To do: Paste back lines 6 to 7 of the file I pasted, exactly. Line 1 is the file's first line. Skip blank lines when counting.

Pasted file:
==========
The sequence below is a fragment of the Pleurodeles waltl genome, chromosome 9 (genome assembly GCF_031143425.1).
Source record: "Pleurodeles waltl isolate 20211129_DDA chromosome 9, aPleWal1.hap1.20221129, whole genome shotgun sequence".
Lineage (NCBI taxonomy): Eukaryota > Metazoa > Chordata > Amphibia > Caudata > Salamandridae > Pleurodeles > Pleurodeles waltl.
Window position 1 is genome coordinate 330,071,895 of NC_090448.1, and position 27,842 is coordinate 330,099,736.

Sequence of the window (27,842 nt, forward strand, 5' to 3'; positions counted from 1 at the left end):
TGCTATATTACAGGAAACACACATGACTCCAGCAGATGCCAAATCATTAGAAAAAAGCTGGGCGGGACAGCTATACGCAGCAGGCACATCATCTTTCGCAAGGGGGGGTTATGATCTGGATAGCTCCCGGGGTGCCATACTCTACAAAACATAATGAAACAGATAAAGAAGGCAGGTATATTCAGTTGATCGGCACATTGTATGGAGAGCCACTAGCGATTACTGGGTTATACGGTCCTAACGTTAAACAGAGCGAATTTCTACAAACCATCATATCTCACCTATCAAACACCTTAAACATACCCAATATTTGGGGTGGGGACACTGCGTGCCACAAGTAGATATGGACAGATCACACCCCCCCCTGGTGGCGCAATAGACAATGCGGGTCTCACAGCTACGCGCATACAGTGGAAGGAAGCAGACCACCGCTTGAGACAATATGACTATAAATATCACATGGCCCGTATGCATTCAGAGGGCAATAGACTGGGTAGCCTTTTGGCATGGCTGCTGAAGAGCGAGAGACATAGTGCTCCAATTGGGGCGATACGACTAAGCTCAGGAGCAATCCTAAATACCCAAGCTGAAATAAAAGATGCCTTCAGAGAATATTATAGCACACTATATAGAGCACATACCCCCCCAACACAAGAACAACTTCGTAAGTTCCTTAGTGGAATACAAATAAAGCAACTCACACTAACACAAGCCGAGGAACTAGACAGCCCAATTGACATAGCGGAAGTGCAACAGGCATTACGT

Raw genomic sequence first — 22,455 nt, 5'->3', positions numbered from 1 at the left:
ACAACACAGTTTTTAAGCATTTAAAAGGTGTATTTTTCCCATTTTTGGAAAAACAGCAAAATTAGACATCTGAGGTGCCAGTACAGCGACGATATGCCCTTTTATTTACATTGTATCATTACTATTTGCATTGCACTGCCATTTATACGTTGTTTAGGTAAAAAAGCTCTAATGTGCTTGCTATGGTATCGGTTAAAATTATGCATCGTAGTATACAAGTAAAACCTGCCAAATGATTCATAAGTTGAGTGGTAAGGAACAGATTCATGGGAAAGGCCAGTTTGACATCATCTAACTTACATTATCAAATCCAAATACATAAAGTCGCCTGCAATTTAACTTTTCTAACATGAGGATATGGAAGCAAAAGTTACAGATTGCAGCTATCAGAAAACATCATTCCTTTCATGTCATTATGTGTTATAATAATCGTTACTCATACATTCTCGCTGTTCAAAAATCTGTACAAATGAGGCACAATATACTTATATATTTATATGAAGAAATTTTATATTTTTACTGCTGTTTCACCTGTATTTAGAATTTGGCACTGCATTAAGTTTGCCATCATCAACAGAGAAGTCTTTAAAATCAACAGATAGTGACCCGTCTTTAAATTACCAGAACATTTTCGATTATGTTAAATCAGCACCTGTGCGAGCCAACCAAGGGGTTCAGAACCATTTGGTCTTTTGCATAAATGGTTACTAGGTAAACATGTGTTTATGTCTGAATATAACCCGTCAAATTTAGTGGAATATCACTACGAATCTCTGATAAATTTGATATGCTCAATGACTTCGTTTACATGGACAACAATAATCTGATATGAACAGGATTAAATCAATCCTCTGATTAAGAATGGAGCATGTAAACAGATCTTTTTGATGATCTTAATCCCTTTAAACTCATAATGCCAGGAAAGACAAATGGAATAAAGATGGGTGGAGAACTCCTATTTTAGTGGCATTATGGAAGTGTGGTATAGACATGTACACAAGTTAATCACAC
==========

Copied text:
TGCTATATTACAGGAAACACACATGACTCCAGCAGATGCCAAATCATTAGAAAAAAGCTGGGCGGGACAGCTATACGCAGCAGGCACATCATCTTTCGCAAGGGGGGGTTATGATCTGGATAGCTCCCGGGGTGCCATACTCTACAAAACATAATGAAACAGATAAAGAAGGCAGGTATATTCAGTTGATCGGCACATTGTATGGAGAGCCACTAGCGATTACTGGGTTATACGGTCCTAACGTTAAACAGAGCGAATTTCTACAAACCATCATATCTCACCTATCAAACACCTTAAACATACCCAATATTTGGGGTGGGGACACTGCGTGCCACAAGTAGATATGGACAGATCACACCCCCCCCTGGTGGCGCAATAGACAATGCGGGTCTCACAGCTACGCGCATACAGTGGAAGGAAGCAGACCACCGCTTGAGACAATATGACTATAAATATCACATGGCCCGTATGCATTCAGAGGGCAATAGACTGGGTAGCCTTTTGGCATGGCTGCTGAAGAGCGAGAGACATAGTGCTCCAATTGGGGCGATACGACTAAGCTCAGGAGCAATCCTAAATACCCAAGCTGAAATAAAAGATGCCTTCAGAGAATATTATAGCACACTATATAGAGCACATACCCCCCCAACACAAGAACAACTTCGTAAGTTCCTTAGTGGAATACAAATAAAGCAACTCACACTAACACAAGCCGAGGAACTAGACAGCCCAATTGACATAGCGGAAGTGCAACAGGCATTACGT

Raw genomic sequence first — 22,455 nt, 5'->3', positions numbered from 1 at the left: